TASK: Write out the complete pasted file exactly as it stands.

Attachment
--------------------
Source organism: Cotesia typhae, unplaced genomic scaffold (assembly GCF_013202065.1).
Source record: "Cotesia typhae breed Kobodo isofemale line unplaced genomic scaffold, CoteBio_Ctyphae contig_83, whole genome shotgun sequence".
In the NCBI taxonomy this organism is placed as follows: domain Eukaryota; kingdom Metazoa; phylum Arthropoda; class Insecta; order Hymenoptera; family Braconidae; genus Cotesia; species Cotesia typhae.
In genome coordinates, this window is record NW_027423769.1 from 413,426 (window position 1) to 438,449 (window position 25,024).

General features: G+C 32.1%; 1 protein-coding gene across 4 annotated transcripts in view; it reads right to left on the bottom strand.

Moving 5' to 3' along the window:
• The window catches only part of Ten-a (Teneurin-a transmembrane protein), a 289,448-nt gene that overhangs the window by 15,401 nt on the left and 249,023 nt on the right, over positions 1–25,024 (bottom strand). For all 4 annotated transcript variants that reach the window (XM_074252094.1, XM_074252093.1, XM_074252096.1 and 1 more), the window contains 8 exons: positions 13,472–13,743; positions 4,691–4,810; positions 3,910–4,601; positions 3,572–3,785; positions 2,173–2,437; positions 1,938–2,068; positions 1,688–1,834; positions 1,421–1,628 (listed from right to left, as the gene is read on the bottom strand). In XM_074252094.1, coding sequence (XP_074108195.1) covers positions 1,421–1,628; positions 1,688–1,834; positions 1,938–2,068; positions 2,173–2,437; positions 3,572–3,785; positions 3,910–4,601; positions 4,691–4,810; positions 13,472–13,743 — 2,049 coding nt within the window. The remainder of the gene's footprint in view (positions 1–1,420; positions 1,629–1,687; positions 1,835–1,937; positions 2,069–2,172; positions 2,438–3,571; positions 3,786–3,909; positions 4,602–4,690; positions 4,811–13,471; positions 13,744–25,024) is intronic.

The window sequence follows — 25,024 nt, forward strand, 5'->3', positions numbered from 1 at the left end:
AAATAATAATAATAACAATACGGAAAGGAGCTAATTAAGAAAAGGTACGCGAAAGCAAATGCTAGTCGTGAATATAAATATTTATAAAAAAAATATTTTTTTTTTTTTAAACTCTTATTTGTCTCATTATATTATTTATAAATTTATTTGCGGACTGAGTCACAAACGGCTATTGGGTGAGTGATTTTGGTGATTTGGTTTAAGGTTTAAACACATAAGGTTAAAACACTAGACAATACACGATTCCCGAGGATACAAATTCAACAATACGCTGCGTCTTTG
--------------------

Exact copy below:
Source organism: Cotesia typhae, unplaced genomic scaffold (assembly GCF_013202065.1).
Source record: "Cotesia typhae breed Kobodo isofemale line unplaced genomic scaffold, CoteBio_Ctyphae contig_83, whole genome shotgun sequence".
In the NCBI taxonomy this organism is placed as follows: domain Eukaryota; kingdom Metazoa; phylum Arthropoda; class Insecta; order Hymenoptera; family Braconidae; genus Cotesia; species Cotesia typhae.
In genome coordinates, this window is record NW_027423769.1 from 413,426 (window position 1) to 438,449 (window position 25,024).

General features: G+C 32.1%; 1 protein-coding gene across 4 annotated transcripts in view; it reads right to left on the bottom strand.

Moving 5' to 3' along the window:
• The window catches only part of Ten-a (Teneurin-a transmembrane protein), a 289,448-nt gene that overhangs the window by 15,401 nt on the left and 249,023 nt on the right, over positions 1–25,024 (bottom strand). For all 4 annotated transcript variants that reach the window (XM_074252094.1, XM_074252093.1, XM_074252096.1 and 1 more), the window contains 8 exons: positions 13,472–13,743; positions 4,691–4,810; positions 3,910–4,601; positions 3,572–3,785; positions 2,173–2,437; positions 1,938–2,068; positions 1,688–1,834; positions 1,421–1,628 (listed from right to left, as the gene is read on the bottom strand). In XM_074252094.1, coding sequence (XP_074108195.1) covers positions 1,421–1,628; positions 1,688–1,834; positions 1,938–2,068; positions 2,173–2,437; positions 3,572–3,785; positions 3,910–4,601; positions 4,691–4,810; positions 13,472–13,743 — 2,049 coding nt within the window. The remainder of the gene's footprint in view (positions 1–1,420; positions 1,629–1,687; positions 1,835–1,937; positions 2,069–2,172; positions 2,438–3,571; positions 3,786–3,909; positions 4,602–4,690; positions 4,811–13,471; positions 13,744–25,024) is intronic.

The window sequence follows — 25,024 nt, forward strand, 5'->3', positions numbered from 1 at the left end:
AAATAATAATAATAACAATACGGAAAGGAGCTAATTAAGAAAAGGTACGCGAAAGCAAATGCTAGTCGTGAATATAAATATTTATAAAAAAAATATTTTTTTTTTTTTAAACTCTTATTTGTCTCATTATATTATTTATAAATTTATTTGCGGACTGAGTCACAAACGGCTATTGGGTGAGTGATTTTGGTGATTTGGTTTAAGGTTTAAACACATAAGGTTAAAACACTAGACAATACACGATTCCCGAGGATACAAATTCAACAATACGCTGCGTCTTTG